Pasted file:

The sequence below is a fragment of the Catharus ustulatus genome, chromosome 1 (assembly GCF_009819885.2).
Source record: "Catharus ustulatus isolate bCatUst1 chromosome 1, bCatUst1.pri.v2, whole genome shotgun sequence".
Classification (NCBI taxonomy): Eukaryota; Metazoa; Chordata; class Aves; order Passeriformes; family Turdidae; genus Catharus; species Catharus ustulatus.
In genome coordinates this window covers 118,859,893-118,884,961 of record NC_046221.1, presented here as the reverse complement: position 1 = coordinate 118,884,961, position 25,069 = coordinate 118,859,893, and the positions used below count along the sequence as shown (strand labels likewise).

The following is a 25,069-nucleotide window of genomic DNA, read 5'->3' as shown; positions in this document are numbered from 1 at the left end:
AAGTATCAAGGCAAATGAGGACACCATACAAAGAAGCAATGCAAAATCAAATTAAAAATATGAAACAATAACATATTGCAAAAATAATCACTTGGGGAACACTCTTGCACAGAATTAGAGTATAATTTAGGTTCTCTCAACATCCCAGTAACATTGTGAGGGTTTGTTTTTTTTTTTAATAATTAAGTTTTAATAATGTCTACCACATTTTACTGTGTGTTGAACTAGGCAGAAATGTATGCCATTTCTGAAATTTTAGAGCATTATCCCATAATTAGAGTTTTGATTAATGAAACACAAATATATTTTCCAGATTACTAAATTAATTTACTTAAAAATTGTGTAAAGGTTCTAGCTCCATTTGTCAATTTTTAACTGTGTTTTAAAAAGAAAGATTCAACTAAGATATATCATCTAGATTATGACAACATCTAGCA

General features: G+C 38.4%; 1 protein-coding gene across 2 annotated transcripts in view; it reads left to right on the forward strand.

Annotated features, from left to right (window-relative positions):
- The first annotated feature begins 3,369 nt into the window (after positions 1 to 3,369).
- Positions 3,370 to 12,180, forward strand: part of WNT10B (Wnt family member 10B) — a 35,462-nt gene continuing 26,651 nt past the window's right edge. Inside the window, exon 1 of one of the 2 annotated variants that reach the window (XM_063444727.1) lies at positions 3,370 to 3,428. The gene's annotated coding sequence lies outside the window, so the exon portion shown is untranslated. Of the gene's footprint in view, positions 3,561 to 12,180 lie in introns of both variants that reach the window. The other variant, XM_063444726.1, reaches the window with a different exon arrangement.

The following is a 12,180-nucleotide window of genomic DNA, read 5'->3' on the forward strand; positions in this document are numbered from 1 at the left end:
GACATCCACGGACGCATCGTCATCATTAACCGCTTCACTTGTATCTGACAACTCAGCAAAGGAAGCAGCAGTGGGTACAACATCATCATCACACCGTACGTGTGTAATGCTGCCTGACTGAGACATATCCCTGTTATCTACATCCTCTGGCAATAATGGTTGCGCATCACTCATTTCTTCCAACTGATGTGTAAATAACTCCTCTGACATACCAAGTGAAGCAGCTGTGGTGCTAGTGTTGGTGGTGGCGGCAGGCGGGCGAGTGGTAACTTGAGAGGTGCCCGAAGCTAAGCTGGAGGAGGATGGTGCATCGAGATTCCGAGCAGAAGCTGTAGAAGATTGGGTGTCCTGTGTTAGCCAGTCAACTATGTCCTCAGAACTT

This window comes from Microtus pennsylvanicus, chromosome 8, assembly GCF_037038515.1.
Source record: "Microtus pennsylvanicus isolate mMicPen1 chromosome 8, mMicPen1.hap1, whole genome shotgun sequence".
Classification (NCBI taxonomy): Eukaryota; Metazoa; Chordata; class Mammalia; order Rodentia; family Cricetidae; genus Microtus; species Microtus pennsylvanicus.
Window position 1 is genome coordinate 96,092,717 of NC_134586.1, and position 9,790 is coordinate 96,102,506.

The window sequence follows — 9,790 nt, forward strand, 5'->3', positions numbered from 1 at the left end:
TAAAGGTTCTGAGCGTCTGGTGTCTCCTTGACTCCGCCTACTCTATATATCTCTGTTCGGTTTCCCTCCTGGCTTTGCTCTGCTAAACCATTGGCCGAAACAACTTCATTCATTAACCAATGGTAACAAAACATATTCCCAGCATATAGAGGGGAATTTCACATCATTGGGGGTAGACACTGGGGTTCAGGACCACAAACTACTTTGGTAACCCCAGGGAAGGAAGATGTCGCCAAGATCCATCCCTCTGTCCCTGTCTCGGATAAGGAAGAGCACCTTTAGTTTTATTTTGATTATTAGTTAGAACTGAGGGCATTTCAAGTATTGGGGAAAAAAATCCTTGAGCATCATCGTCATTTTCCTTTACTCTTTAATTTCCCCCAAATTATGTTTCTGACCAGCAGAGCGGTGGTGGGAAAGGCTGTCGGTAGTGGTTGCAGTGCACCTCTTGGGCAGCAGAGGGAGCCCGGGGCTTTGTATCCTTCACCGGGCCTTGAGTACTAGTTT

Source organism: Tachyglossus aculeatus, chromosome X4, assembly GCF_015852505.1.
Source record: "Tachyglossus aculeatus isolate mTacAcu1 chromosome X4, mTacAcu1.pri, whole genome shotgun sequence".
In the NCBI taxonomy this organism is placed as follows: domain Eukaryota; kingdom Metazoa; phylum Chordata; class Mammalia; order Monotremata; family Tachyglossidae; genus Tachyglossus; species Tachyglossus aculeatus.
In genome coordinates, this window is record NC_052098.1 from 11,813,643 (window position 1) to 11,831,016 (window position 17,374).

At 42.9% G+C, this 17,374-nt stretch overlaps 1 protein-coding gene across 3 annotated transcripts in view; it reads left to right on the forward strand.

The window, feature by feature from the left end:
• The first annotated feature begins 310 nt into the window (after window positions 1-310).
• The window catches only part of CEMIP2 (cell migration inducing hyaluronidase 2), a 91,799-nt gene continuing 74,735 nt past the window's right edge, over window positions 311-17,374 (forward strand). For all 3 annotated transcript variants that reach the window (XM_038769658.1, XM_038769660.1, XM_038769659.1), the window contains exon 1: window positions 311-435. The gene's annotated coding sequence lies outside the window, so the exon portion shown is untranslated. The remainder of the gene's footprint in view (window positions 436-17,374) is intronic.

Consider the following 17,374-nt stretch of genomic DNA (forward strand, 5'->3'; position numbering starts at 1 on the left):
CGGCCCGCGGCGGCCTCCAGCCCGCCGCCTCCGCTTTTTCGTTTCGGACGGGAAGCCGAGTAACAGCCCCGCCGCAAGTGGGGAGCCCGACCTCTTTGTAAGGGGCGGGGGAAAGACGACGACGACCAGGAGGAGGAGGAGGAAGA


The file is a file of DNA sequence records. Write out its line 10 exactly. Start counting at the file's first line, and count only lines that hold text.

- Positions 3,370 to 12,180, forward strand: part of WNT10B (Wnt family member 10B) — a 35,462-nt gene continuing 26,651 nt past the window's right edge. Inside the window, exon 1 of one of the 2 annotated variants that reach the window (XM_063444727.1) lies at positions 3,370 to 3,428. The gene's annotated coding sequence lies outside the window, so the exon portion shown is untranslated. Of the gene's footprint in view, positions 3,561 to 12,180 lie in introns of both variants that reach the window. The other variant, XM_063444726.1, reaches the window with a different exon arrangement.